In recent years, similar reports have appeared on Fox News and in the tabloids Mirror, The Daily Mail, The Daily Star, and The New York Post. All these stories featured individuals who dreamed about severing their limbs and people who felt relief when they’d succeeded. The New York Post even dug up a case study from the 18th century, when an Englishman reportedly forced a French surgeon at gunpoint to amputate one of his legs. After the operation, the doctor received a thank-you note (along with payment), where the Englishman described his leg as an “invisible obstacle” to his happiness.

Meduza could find no record of a BIID study ever conducted in Russia. The phrase sindrom narusheniya tselnosti vospriyatiya sobstvennogo tela (“Body Integrity Identity Disorder”) appears in Russian almost exclusively in translated articles (with rare exceptions), and neither Russian scholars nor doctors use the term.

Amputees, devotees, and wannabes

Russian “voluntary amputees” find each other online using forums and closed groups, and their communications are full of slang borrowed from English. They talk about amputi (“amputees”), vannabi (“wannabes” who dream about removing their limbs), and devoti (“devotees” who are sexually attracted to amputees). To compile this report, Meduza spoke to several dozen Vkontakte users subscribed to groups that are connected one way or another to the topic of amputations.

As with the anonymous scientific studies conducted on this subject, it’s often impossible to verify how serious these individuals are when they talk about the desire to amputate their limbs. Activists in these communities, who routinely add the word “Wannabe” to their displayed surnames on Vkontakte, sometimes seem to write about amputations in over-the-top ways. Their profile pages are plastered with (often pornographic) photographs of nude and half-naked people missing arms and legs. Speaking to Meduza, most of these individuals stopped talking altogether, when we suggested another form of communication (such as a phone call). Denis and Igor, however, agreed to speak over the telephone and Skype, which is how Meduza learned their stories.

Now over the age of 40, Denis attributes his childhood feelings to the strong impression an unusual meeting left on him: once when he was just a small boy, a man with a wooden leg visited his family’s apartment in Leningrad. “The sight of this man frightened and fascinated me at the same time. Later came the eroticization of disabled people. It’s one of the defense mechanisms of our psychosis,” the man explained. “Ever since, I’ve dreamed of having my leg amputated. Or both.” Denis got so interested in psychology that he studied it in college, and later moved to the U.S., where he’s spent the past 15 years working in this field.

“A strong reaction to meeting a person without a leg could become a decisive factor in the formation of sexual deviation in a child below the age of six,” says psychoanalyst Nadezhda Kuzmina, the co-author of the Modern Psychoanalysis online portal. “At this age, it’s very difficult for children to distinguish fantasy from simple games, which is why it’s practically impossible to detect the early onset of the disorder in most cases.” Michael First’s findings confirm this, showing that BIID most commonly starts with a childhood experience and one cause of the disorder is often a meeting with an amputee.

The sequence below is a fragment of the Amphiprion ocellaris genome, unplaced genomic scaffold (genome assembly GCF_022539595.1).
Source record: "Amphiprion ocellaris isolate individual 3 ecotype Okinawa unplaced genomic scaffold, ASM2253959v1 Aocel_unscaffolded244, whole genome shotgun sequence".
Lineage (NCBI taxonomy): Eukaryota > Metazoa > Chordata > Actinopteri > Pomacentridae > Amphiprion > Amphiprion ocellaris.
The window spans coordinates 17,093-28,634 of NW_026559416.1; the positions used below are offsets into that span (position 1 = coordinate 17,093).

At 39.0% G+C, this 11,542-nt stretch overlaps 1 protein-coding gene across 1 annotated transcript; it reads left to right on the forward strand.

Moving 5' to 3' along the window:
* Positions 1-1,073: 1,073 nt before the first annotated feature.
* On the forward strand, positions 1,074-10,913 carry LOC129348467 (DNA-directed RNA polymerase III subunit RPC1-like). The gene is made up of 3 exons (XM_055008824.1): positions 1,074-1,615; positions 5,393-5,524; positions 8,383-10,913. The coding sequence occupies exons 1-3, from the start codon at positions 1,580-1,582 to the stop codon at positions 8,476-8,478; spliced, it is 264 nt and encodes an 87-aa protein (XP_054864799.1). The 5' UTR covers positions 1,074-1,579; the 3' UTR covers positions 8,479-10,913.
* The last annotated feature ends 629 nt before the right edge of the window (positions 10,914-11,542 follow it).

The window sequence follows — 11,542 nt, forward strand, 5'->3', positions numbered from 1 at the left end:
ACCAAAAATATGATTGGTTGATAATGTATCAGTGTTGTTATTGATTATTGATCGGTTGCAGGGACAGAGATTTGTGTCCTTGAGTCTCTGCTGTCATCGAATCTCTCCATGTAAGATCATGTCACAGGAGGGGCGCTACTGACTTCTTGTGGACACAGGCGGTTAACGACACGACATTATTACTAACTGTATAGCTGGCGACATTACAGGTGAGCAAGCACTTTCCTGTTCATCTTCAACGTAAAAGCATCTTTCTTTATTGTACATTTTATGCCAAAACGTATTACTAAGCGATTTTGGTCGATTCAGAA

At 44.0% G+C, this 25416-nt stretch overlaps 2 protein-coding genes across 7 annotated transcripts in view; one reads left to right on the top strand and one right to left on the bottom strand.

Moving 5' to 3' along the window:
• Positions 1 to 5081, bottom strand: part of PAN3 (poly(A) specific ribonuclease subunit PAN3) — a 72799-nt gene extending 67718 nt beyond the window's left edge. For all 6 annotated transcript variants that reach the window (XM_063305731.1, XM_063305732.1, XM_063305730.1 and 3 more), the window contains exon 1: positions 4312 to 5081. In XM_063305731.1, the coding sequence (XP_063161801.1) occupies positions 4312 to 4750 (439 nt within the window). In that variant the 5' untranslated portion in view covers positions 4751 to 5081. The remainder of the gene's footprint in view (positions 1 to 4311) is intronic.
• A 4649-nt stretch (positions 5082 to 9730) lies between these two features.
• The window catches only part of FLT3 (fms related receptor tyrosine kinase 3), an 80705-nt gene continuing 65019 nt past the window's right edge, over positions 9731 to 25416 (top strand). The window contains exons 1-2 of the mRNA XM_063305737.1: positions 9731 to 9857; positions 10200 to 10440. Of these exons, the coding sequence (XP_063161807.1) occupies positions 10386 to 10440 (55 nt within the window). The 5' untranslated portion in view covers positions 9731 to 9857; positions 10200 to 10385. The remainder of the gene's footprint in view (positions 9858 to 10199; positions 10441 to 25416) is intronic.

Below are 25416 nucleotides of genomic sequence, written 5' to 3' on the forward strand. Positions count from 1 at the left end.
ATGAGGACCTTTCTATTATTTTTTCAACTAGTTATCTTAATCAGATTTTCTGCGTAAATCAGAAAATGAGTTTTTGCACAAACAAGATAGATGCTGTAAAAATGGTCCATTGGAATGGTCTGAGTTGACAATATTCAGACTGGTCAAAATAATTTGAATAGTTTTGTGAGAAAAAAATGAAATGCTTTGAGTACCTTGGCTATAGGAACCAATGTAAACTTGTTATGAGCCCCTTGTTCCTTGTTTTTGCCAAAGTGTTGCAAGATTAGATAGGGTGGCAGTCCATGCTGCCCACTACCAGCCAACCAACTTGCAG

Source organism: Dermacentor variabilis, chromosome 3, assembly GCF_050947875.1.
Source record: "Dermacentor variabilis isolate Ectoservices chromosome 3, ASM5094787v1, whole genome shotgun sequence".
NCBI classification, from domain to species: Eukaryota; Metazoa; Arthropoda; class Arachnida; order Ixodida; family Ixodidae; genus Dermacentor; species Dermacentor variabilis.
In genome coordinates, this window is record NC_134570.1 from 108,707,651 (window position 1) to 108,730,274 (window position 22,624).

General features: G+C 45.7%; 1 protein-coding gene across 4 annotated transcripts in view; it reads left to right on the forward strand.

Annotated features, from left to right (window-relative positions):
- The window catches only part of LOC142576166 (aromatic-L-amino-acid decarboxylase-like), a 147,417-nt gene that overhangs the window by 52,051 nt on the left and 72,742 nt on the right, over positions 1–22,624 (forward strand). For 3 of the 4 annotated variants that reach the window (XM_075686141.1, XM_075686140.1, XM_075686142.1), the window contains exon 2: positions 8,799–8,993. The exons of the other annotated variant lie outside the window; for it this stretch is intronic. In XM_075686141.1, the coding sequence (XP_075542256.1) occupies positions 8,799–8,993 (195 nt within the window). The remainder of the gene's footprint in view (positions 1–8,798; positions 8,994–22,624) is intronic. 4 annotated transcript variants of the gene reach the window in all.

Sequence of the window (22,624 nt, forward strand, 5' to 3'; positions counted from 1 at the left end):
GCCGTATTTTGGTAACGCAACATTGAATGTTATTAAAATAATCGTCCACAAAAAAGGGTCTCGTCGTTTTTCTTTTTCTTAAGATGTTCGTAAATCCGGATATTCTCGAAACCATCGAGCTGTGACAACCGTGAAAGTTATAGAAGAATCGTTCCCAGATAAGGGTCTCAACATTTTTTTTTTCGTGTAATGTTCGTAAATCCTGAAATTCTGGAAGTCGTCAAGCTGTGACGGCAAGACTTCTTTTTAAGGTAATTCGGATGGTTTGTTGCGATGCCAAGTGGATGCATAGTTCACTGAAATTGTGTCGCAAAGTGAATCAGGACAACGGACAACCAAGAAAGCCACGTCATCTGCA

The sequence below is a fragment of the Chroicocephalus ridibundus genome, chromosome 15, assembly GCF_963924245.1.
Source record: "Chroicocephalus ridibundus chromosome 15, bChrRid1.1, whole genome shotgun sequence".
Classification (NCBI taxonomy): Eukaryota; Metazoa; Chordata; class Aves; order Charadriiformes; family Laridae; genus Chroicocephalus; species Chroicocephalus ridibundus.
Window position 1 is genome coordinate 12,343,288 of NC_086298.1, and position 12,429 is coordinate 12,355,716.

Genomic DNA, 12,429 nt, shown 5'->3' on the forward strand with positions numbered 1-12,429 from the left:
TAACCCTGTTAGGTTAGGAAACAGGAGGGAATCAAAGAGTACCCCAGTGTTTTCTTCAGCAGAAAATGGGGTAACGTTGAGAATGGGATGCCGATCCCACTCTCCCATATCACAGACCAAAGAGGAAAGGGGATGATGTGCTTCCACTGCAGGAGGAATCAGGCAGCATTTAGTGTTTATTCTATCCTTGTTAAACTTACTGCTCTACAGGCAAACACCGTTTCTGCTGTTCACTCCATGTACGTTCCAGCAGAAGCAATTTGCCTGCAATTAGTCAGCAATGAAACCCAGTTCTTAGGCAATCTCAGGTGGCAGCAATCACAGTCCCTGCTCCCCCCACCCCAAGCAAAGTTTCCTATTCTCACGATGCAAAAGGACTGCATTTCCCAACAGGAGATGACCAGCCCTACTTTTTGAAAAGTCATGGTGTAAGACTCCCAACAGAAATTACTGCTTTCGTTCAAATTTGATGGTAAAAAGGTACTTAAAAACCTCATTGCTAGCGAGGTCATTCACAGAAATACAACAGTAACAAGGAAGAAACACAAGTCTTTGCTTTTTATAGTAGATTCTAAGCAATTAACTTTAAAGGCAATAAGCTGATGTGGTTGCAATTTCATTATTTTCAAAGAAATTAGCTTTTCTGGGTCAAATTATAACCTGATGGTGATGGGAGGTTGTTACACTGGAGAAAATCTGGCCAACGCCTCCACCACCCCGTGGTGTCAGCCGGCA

Denis says he spent years wondering if he was crazy. In the end, he came to the conclusion that he is not. Today, he calls his disorder a “personal quirk,” saying, “Wannabes don’t need psychotherapy. And if a psychotherapist feels he can break a person’s desire to get amputated, then he’s not a professional and he doesn’t know what he’s talking about. It would be like convincing a black person that they’re actually white. Maybe it’s possible to do, but what we should be asking is how healthy is an approach like that?”

Ksenia Shishkova for Meduza

Denis says therapy is necessary to learn to live with BIID, but it’s nonetheless like living in a prison. Amputation would offer liberation from the disorder, but Denis says he’s not prepared to part with his limbs. “There are, of course, certain constraints — my parents, foremost,” he says. “They know nothing of my wishes. I’m protecting them from this.”

Other obstacles are purely technical. “If my health insurance provider finds out that an amputation was carried out on my own wishes without medical necessity, they’d sue me, and I’d be doomed to poverty and ruin,” Denis explains. “The chances of finding a doctor who would agree to carry out the procedure are also zero.”

A few years ago, Denis visited Europe, hoping to find the right specialist. At that moment, it seemed to him that he was on the cusp of realizing his dream. “It was a terrible period in my life. I really hoped that they would help me, but it didn’t happen,” he remembers. “After all this, I was even ready to build a guillotine. If anyone had helped me with this back then, I’d be missing a leg today.” Denis says he instinct for self-preservation is what stopped him from following through with it. “I’m used to it. I’ve learned to live with this,” he says, calling himself “a slave of his own desire.”